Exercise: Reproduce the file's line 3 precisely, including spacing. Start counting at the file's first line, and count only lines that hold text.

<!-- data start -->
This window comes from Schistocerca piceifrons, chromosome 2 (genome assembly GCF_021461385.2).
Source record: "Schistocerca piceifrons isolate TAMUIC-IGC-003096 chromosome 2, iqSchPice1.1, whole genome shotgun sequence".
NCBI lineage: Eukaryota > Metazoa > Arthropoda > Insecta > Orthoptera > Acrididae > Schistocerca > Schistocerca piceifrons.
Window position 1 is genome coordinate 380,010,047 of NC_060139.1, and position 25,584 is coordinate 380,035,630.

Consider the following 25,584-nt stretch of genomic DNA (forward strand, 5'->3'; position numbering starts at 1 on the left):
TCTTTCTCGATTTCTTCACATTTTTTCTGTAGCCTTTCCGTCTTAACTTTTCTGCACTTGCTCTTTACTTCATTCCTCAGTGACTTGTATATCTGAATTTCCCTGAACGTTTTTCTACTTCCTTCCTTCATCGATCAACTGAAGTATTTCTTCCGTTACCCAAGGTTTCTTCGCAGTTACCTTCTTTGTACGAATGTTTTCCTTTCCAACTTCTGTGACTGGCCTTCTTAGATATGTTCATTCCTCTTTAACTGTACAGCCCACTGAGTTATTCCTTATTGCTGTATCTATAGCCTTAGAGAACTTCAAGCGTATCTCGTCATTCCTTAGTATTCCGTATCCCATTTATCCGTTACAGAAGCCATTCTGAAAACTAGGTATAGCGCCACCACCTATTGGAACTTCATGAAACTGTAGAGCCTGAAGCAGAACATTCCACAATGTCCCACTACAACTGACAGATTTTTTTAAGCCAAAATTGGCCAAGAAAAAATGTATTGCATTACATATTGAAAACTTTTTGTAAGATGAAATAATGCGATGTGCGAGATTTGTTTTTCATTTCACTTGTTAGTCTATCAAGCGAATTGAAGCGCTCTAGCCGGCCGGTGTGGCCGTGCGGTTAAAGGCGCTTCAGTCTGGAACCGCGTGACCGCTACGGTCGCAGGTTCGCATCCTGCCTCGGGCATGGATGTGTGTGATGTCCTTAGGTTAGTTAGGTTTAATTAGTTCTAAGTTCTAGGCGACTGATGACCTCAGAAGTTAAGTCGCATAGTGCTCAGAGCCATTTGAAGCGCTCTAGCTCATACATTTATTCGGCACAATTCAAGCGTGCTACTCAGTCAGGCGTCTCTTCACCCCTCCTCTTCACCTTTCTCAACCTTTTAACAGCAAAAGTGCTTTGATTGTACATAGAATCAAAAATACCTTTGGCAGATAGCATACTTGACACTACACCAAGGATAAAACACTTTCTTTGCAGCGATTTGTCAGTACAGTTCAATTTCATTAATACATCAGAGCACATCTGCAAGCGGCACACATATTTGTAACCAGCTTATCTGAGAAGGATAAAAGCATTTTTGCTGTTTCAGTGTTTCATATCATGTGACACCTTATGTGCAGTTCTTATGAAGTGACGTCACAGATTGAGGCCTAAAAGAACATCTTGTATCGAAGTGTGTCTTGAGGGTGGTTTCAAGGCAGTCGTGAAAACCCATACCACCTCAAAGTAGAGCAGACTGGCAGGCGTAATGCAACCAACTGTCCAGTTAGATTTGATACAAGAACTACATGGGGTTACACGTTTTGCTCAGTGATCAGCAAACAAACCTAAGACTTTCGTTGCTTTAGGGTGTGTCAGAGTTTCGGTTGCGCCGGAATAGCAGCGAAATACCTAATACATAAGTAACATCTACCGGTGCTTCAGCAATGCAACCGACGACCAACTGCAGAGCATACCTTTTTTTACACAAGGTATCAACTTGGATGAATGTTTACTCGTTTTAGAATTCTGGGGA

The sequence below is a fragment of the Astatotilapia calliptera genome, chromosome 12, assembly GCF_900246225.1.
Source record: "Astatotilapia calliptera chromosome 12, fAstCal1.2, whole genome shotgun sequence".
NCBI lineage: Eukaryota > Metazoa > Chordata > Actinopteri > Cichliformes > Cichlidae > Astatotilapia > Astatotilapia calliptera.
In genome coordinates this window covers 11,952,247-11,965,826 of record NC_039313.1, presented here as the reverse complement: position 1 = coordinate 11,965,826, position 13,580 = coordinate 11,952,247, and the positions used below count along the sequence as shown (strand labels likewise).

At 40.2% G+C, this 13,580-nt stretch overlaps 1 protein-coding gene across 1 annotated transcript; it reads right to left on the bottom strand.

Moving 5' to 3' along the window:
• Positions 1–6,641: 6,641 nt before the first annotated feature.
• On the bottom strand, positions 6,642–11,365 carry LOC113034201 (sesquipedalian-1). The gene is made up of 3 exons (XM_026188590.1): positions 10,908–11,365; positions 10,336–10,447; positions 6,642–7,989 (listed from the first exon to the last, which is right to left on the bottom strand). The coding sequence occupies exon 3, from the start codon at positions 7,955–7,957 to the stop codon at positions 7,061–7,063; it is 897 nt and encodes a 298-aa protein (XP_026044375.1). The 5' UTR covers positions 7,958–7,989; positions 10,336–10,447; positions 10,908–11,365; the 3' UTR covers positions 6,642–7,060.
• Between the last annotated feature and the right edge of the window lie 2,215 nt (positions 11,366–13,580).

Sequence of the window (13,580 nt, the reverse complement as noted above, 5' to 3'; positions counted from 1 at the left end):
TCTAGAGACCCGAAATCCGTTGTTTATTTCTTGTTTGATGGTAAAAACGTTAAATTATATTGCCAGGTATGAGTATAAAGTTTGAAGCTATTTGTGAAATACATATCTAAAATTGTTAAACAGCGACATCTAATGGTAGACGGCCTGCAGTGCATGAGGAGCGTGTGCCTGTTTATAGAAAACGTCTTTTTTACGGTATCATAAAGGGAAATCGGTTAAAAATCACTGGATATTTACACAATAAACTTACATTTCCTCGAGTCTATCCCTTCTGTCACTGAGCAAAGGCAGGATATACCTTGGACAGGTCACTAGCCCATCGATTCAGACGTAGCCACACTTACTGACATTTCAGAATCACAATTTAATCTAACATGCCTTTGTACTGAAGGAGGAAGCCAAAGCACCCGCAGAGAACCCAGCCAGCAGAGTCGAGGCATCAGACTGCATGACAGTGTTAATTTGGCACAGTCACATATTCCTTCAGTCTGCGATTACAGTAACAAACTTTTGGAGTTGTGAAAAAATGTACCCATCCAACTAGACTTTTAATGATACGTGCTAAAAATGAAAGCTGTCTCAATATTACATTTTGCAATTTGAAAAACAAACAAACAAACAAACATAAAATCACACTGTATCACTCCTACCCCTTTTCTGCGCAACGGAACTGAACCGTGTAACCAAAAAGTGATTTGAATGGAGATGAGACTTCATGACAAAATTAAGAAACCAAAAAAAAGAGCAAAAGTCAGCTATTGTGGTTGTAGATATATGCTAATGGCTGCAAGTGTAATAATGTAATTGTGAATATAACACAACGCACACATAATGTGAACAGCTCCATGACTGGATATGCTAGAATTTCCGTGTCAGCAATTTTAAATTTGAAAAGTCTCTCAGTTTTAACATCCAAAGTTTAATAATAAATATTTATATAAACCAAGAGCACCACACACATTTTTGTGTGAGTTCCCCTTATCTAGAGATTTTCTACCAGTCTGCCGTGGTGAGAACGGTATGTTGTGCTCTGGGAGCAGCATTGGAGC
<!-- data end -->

NCBI lineage: Eukaryota > Metazoa > Arthropoda > Insecta > Orthoptera > Acrididae > Schistocerca > Schistocerca piceifrons.